In Southwestern Iceland is one of the world’s greatest geysers, known as The Great Geysir. Thought to have been around since the 13th century, it’s one of Iceland’s most popular attractions. The English word “geyser” comes from the Icelandic word “geysir”, meaning gusher. The Great Geysir itself is now mostly inactive, however, the attraction of the area is now another geyser, named Strokkur. One hundred meters south of The Great Geysir, Strokkur erupts every eight minutes or so, spewing boiling water 30 meters skywards. In the poetic words of Visit South Iceland, “Belching sulphurous mud pots of unusual colors, hissing steam vents, hot and cold springs, warm streams, and primitive plants can all be found here.”
How do you get there? There are plenty of tour buses that stop at the geyser on the Golden Circle Tour, but we rented a car and took the tour ourselves. Driving straight from Reykjavik to the geyser takes about an hour and a half, however, if you’re planning on seeing geyser, make it worth your while and also consider stopping at Gullfoss and Thingvellir National Park. Per usual, whenever driving on your own accord, add 30 – 45 minutes to your agenda for jaw dropping picture opportunities. Google Map it.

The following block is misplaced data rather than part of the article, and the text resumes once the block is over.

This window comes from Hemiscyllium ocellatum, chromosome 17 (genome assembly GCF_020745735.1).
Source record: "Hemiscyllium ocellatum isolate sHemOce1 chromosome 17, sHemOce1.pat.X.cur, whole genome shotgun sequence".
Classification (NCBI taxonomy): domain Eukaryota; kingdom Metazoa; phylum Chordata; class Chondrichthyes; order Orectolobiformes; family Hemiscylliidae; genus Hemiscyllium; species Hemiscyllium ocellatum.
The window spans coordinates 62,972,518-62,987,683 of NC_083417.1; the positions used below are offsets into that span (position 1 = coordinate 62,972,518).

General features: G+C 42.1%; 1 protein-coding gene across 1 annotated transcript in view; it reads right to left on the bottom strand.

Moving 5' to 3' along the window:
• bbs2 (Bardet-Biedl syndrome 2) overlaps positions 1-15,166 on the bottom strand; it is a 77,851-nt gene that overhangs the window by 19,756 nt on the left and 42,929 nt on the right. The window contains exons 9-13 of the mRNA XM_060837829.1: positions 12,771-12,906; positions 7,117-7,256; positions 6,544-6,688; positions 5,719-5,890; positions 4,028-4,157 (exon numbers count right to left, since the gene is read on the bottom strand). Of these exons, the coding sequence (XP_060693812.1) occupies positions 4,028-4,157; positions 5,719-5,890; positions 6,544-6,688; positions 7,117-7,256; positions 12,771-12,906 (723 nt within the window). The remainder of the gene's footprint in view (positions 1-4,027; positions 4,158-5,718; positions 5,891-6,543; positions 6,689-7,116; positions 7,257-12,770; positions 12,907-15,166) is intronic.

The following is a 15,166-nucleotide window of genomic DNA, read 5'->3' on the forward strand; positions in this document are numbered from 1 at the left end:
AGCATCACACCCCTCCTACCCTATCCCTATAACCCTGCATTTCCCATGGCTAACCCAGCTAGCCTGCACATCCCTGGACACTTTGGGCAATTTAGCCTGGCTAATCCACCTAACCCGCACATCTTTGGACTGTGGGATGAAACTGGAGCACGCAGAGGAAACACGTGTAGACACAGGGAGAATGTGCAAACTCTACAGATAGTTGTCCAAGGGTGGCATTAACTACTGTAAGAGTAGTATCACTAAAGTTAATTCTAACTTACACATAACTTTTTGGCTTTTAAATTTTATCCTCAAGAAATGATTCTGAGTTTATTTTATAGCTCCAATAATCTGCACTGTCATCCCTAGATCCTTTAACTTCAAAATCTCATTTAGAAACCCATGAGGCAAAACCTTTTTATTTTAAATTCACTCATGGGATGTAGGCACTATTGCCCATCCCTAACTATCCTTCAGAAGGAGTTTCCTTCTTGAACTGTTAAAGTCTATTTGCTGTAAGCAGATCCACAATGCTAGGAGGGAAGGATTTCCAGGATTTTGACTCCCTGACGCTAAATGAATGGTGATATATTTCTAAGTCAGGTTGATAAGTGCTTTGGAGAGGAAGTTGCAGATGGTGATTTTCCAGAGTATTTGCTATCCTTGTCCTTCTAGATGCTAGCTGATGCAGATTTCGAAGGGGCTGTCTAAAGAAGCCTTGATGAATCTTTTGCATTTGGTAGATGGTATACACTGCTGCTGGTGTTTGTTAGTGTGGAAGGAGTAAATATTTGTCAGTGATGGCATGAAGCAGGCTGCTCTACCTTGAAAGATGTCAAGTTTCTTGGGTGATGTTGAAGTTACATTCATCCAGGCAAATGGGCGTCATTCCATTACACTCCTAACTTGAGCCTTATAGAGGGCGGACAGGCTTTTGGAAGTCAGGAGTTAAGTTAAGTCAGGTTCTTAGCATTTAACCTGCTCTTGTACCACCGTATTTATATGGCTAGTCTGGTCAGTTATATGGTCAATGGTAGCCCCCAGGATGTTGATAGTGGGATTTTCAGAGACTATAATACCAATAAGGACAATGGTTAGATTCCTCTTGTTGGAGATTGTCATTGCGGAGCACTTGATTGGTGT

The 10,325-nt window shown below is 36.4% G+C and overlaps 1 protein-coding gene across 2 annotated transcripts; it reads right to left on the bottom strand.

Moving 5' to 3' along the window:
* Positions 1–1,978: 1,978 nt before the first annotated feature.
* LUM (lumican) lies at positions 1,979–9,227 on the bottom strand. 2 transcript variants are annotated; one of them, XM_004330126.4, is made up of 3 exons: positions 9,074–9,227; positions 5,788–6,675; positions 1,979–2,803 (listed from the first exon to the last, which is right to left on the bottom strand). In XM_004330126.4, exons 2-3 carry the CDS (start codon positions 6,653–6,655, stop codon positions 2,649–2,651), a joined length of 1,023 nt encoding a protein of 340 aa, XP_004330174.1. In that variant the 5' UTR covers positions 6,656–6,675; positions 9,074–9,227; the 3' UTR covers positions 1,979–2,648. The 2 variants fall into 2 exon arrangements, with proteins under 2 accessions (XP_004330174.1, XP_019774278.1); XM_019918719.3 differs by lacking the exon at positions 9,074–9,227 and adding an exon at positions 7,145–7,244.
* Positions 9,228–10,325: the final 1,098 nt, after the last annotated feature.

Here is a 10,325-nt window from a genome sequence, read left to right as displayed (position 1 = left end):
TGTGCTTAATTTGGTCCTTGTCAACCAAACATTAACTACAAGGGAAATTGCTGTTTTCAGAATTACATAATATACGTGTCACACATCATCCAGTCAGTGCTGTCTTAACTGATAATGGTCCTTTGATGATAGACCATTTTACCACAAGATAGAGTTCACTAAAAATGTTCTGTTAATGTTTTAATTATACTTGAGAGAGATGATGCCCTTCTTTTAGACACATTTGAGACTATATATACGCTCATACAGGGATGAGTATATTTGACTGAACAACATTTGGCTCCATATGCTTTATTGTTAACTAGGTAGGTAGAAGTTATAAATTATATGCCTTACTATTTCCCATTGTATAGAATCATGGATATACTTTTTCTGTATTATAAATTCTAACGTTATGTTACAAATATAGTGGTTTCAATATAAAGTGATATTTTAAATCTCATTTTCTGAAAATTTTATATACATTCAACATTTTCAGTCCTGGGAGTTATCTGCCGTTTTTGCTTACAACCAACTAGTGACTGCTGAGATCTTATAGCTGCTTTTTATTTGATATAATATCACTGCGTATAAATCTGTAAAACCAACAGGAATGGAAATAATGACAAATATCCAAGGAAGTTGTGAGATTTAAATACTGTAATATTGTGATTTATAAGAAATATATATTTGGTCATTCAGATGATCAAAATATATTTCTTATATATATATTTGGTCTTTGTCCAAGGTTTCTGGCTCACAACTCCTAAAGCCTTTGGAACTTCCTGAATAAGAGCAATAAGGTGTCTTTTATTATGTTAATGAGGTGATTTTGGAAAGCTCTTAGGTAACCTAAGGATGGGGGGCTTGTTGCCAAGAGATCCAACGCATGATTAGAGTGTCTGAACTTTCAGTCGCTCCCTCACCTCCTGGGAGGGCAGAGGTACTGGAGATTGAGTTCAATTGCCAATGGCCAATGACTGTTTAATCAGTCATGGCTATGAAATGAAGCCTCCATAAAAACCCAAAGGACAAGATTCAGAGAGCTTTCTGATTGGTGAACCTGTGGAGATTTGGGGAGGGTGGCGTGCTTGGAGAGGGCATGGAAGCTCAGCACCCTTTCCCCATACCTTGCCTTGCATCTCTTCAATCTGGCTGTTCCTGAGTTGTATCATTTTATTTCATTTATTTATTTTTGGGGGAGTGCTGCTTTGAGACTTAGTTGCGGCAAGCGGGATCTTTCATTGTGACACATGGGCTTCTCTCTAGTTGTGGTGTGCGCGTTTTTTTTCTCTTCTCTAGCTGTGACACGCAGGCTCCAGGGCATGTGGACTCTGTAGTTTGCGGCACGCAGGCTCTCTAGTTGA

Why should you go? If you’ve never seen a spewing hot spring, you must experience the anticipation of the watching the geyser along side a crowd of camera ready tourists, watching as the water rises, bubbles with pressure and erupts momentarily skyward, leaving a white mist floating in the air.
How much time should be spent there? Leave 30 minutes for walking or hiking around the greater geyser area. However, leave enough time to dine or shop at the cafe, restaurant, and gift shop. Good luck leaving without an expensive-yet-must-have woolen gift.
How much does it cost? It’s free.
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